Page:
Since the 1990s, a public swimming pool in an Hasidic community in Brooklyn has set aside a number of hours per week to allow women-only sessions. Recently, after one person complained, New York’s Commission on Human Rights told the Parks Department that the policy was illegal. The policy was quickly reinstated after Assemblyman Dov Hikind protested; he was responding to complaints from Orthodox Jewish women. Now the policy is being reconsidered again.
The Catholic League stands with Assemblyman Hikind.
Last year, in a Supreme Court religious accommodation case pitting the EEOC against Abercrombie & Fitch, Justice Antonin Scalia, writing for the Court, noted that Title VII of the 1964 Civil Rights Act “does not demand mere neutrality with regard to religious practices…it gives them favored treatment.” He added, “Title VII requires otherwise-neutral policies to give way to the need for an accommodation.”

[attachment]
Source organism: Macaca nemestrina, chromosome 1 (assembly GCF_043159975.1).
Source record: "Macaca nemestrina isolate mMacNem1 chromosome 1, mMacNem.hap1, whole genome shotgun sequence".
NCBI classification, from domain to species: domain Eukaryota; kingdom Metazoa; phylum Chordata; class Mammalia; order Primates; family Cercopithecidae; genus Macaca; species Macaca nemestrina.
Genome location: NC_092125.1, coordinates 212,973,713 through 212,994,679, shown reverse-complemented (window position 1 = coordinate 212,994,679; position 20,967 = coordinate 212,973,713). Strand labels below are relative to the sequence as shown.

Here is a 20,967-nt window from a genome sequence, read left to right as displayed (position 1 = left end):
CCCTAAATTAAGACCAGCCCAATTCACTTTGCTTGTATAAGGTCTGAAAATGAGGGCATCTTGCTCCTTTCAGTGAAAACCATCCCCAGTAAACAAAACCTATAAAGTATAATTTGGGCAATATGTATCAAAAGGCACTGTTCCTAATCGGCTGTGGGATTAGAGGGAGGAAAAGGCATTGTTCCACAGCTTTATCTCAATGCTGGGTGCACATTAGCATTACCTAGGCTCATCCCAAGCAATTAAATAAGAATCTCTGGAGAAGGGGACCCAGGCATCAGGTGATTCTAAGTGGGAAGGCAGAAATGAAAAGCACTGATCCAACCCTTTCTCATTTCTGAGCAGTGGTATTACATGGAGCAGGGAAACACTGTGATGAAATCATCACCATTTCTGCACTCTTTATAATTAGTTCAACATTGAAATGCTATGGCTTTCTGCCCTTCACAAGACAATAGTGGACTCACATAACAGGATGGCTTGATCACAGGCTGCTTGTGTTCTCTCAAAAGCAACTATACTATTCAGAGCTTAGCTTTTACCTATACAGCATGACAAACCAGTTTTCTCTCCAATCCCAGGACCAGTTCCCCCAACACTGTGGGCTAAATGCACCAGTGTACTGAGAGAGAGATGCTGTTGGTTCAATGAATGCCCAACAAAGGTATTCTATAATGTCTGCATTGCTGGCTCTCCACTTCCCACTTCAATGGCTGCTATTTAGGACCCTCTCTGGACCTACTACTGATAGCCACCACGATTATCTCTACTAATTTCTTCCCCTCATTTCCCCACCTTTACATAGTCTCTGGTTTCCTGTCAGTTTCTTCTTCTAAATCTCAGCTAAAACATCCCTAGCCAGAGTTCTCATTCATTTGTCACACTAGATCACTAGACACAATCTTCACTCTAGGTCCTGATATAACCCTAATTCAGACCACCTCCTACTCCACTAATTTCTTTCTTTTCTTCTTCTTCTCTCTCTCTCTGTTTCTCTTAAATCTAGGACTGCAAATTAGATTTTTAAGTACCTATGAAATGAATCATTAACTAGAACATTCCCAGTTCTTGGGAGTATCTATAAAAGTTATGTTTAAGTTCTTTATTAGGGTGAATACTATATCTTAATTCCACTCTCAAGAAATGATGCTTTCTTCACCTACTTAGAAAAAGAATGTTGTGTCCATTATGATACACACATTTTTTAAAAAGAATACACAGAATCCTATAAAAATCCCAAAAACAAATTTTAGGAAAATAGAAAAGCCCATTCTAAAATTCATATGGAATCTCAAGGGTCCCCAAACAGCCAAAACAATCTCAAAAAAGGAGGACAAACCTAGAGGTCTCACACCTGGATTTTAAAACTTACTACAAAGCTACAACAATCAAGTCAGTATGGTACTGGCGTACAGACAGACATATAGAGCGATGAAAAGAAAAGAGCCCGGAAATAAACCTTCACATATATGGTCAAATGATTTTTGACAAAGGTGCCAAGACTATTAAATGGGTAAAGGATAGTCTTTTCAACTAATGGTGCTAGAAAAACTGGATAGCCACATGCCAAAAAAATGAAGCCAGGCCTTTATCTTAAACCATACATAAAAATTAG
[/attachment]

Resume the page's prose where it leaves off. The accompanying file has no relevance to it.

The word “accommodate” means “to provide room for (someone).” That’s what the women-only policy does—it provides room for the religious preferences of these Jewish women; setting aside single-sex pool hours allows them to abide by their modesty strictures. Furthermore, the EEOC says that laws should bend to afford religious accommodation unless they create “undue hardship.” There obviously isn’t any undue hardship—it took a quarter century for one anonymous person to complain.
One critic is quoted as saying that the Hasidic community has “a standard of modesty and decorum the rest of the culture doesn’t share,” and he doesn’t want “to change [his] attire to accommodate them.” That’s just the point: Those who don’t share the dominant culture’s mores should not have to lose their religious rights when reasonable accommodations can be granted. The requested pool hours are entirely reasonable.
Catholics should stand with Orthodox Jews in demanding religious accommodation. The principle is too critical for people of all faiths not to defend.